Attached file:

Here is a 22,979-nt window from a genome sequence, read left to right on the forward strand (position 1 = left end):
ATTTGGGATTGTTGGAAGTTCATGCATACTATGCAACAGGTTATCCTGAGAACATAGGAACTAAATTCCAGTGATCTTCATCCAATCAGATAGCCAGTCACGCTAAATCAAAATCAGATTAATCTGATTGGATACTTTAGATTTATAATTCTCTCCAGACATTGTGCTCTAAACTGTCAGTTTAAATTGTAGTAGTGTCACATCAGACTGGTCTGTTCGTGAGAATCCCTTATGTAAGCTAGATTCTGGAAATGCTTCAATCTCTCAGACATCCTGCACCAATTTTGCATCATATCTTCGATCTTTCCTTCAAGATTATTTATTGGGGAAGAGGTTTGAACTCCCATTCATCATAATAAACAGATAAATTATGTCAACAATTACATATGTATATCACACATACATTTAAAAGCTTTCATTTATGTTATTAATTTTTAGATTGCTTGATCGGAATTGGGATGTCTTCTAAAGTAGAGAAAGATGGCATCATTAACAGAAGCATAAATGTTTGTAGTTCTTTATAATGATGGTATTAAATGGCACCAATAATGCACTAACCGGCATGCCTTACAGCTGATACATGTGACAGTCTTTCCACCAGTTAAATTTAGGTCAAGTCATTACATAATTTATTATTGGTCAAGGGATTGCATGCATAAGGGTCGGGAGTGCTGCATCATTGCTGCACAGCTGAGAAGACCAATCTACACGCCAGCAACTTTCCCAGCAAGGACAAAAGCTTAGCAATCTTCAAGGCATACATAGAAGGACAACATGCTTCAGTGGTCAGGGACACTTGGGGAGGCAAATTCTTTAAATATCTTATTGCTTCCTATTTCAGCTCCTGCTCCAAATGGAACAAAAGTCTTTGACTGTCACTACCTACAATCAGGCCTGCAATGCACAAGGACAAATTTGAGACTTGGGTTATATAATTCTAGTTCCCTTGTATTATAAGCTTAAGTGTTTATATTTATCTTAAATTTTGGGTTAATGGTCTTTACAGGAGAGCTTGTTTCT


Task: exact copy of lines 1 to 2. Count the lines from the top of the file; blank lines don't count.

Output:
Here is a 22,979-nt window from a genome sequence, read left to right on the forward strand (position 1 = left end):
ATTTGGGATTGTTGGAAGTTCATGCATACTATGCAACAGGTTATCCTGAGAACATAGGAACTAAATTCCAGTGATCTTCATCCAATCAGATAGCCAGTCACGCTAAATCAAAATCAGATTAATCTGATTGGATACTTTAGATTTATAATTCTCTCCAGACATTGTGCTCTAAACTGTCAGTTTAAATTGTAGTAGTGTCACATCAGACTGGTCTGTTCGTGAGAATCCCTTATGTAAGCTAGATTCTGGAAATGCTTCAATCTCTCAGACATCCTGCACCAATTTTGCATCATATCTTCGATCTTTCCTTCAAGATTATTTATTGGGGAAGAGGTTTGAACTCCCATTCATCATAATAAACAGATAAATTATGTCAACAATTACATATGTATATCACACATACATTTAAAAGCTTTCATTTATGTTATTAATTTTTAGATTGCTTGATCGGAATTGGGATGTCTTCTAAAGTAGAGAAAGATGGCATCATTAACAGAAGCATAAATGTTTGTAGTTCTTTATAATGATGGTATTAAATGGCACCAATAATGCACTAACCGGCATGCCTTACAGCTGATACATGTGACAGTCTTTCCACCAGTTAAATTTAGGTCAAGTCATTACATAATTTATTATTGGTCAAGGGATTGCATGCATAAGGGTCGGGAGTGCTGCATCATTGCTGCACAGCTGAGAAGACCAATCTACACGCCAGCAACTTTCCCAGCAAGGACAAAAGCTTAGCAATCTTCAAGGCATACATAGAAGGACAACATGCTTCAGTGGTCAGGGACACTTGGGGAGGCAAATTCTTTAAATATCTTATTGCTTCCTATTTCAGCTCCTGCTCCAAATGGAACAAAAGTCTTTGACTGTCACTACCTACAATCAGGCCTGCAATGCACAAGGACAAATTTGAGACTTGGGTTATATAATTCTAGTTCCCTTGTATTATAAGCTTAAGTGTTTATATTTATCTTAAATTTTGGGTTAATGGTCTTTACAGGAGAGCTTGTTTCT